Teaching Methods Cooperative Learning Cooperative Research Paper

  • Length: 10 pages
  • Sources: 10
  • Subject: Teaching
  • Type: Research Paper
  • Paper: #95891934

Excerpt from Research Paper :

Feedback should also inform the planning of subsequent lessons and activities and come from a variety of perspectives including the student, classmates, and the teacher (Kirkwood, 2000).

Problems with this method of instruction occur when expectations are unclear or feedback is ambiguous, sporadic, or overly negative. Classroom behavioral norms must be established and respected. Care must also be taken to protect and support students from undue ridicule and criticism in order to achieve and maintain a classroom culture that nurtures an open learning environment.

Project Learning

According to Bell (2010) project-based learning (PBL) is a novel means to learning that teaches a plethora of strategies critical to success in the new millennium. Through inquiry students drive their own learning working independently and collaboratively to research and create projects that reflect their knowledge. PBL facilitates student mastery of essential skills in areas from technology to oral communication and advanced problem solving.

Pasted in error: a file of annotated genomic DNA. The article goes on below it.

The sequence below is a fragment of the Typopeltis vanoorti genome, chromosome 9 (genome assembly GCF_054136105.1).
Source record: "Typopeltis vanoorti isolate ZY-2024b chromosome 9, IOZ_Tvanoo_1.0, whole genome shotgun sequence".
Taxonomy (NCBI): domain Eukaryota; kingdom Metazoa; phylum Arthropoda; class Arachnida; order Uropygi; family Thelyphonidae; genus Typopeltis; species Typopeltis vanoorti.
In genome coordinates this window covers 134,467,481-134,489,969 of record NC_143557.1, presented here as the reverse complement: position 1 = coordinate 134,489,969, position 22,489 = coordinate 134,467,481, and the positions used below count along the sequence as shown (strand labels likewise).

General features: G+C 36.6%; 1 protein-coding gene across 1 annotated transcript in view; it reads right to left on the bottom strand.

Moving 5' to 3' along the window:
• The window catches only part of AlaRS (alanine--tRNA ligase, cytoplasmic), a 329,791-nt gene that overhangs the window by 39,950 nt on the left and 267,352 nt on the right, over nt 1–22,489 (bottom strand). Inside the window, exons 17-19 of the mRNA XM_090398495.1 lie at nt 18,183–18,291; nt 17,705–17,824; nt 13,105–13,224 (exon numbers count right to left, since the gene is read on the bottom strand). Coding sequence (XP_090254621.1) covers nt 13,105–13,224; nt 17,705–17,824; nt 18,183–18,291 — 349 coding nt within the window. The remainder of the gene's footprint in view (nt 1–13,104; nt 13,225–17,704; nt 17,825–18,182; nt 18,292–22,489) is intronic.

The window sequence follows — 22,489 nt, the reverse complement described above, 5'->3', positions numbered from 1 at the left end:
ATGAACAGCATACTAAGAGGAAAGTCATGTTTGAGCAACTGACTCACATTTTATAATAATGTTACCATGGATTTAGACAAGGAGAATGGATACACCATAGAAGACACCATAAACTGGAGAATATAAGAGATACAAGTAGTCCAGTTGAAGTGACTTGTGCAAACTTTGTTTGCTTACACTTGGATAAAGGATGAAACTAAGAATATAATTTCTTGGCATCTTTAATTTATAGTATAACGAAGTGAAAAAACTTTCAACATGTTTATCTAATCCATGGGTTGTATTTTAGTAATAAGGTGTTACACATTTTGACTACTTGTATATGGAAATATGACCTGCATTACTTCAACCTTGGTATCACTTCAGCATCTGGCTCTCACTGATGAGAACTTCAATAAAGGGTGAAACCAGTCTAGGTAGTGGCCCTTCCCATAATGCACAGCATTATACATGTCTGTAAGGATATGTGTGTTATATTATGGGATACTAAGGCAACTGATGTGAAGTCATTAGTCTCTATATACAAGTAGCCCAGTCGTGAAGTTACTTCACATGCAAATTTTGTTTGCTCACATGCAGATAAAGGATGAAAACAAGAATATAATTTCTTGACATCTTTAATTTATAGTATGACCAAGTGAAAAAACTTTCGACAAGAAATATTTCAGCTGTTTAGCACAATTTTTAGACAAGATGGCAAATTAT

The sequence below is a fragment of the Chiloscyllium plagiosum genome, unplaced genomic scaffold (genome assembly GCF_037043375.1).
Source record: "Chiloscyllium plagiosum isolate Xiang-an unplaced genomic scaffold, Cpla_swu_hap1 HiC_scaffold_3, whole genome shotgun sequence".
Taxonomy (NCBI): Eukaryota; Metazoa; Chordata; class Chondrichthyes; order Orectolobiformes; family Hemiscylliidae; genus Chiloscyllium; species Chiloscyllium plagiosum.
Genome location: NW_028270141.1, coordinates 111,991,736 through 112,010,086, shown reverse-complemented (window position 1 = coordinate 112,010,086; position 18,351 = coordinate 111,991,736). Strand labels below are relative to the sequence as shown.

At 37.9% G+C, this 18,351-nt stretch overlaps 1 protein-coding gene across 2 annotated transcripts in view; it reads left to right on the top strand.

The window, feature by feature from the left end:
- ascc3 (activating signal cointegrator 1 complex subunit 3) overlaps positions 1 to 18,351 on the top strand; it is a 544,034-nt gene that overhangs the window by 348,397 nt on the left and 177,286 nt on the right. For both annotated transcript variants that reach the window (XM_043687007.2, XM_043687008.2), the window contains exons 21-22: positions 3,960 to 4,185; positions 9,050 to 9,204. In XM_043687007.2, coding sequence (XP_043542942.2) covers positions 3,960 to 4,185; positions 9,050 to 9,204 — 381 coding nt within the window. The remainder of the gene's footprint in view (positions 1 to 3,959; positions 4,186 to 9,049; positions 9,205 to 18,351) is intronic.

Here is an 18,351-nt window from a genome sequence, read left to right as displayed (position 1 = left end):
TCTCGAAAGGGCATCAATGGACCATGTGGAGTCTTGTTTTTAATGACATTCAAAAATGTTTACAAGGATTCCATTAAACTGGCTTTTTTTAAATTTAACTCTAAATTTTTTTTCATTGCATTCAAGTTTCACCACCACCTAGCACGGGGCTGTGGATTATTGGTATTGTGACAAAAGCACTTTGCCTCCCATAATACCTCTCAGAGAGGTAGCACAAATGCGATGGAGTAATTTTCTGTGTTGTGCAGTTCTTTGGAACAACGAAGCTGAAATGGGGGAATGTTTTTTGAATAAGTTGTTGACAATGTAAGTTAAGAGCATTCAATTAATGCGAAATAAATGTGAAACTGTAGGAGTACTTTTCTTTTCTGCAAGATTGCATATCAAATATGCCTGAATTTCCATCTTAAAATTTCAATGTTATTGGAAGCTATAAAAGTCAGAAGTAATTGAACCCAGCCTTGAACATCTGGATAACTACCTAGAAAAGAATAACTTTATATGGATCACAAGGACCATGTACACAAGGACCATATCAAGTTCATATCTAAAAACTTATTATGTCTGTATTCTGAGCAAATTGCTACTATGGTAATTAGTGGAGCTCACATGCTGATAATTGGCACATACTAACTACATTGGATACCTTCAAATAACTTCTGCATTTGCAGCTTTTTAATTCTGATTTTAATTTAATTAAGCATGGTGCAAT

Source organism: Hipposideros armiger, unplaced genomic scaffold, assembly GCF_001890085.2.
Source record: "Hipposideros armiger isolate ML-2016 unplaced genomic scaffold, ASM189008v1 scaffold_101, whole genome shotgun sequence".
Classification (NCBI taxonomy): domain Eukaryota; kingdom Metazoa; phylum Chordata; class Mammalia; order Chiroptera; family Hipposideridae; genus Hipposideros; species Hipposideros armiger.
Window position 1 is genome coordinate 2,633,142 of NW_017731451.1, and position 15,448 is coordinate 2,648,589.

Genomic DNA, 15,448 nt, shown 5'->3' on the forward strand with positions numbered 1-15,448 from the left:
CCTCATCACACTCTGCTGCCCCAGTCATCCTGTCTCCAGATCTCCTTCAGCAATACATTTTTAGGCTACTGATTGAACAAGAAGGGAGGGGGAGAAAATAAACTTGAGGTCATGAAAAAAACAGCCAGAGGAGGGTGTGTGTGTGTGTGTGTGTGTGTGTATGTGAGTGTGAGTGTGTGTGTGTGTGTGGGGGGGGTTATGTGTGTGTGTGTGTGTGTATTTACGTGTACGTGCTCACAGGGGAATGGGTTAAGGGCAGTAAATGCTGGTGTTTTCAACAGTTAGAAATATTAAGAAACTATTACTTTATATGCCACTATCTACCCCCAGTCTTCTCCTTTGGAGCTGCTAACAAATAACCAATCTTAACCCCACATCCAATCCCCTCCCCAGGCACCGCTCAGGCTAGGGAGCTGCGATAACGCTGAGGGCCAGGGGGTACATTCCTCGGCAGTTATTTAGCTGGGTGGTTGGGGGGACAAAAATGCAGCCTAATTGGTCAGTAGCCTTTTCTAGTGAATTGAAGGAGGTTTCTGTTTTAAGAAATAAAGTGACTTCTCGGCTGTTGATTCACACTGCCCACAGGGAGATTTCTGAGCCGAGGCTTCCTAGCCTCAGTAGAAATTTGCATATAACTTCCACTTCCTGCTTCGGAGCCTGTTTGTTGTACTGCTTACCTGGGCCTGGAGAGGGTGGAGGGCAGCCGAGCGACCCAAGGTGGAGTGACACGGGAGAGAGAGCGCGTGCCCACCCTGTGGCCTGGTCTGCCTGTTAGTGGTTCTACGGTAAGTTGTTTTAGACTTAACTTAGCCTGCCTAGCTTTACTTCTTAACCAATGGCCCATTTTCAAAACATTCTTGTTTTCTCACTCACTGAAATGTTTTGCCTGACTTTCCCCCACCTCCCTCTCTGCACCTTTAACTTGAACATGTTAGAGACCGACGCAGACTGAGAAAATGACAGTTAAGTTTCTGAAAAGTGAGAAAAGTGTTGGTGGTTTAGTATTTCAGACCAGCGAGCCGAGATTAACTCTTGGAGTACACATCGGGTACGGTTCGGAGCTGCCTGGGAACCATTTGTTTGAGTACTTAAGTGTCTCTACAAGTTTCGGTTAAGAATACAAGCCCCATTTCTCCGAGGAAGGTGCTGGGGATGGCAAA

In this methodology learners pursue knowledge by asking questions that have piqued their natural curiosity. Students originate projects by exploring a question and are guided through research under the teacher's supervision. Student choice is a key element of this approach. Teachers oversee each step of the process and approve each choice before the student embarks in a direction. Students with similar inquiries may elect to work cooperatively. PBL is the basis of the curriculum. Most projects include reading, writing, and mathematics by nature and many inquiries are science-based or originate from current social problems. PBL provides a vehicle for greater understanding of a topic, deeper learning, higher-level thinking, and increased motivation to learn. This strategy is conducive to creating independent thinkers and learners, and real-world problem solvers (Bell, 2010).

Like inquiry/problem-solving this methodology may not be appropriate for instructing large groups of dependent learners. A majority of the students must possess a certain level of academic maturity for the skills required for independent learning, such as self-regulation, goal setting, help seeking, self-evaluation, and the ability to develop problem solving strategies are essential to ensure success.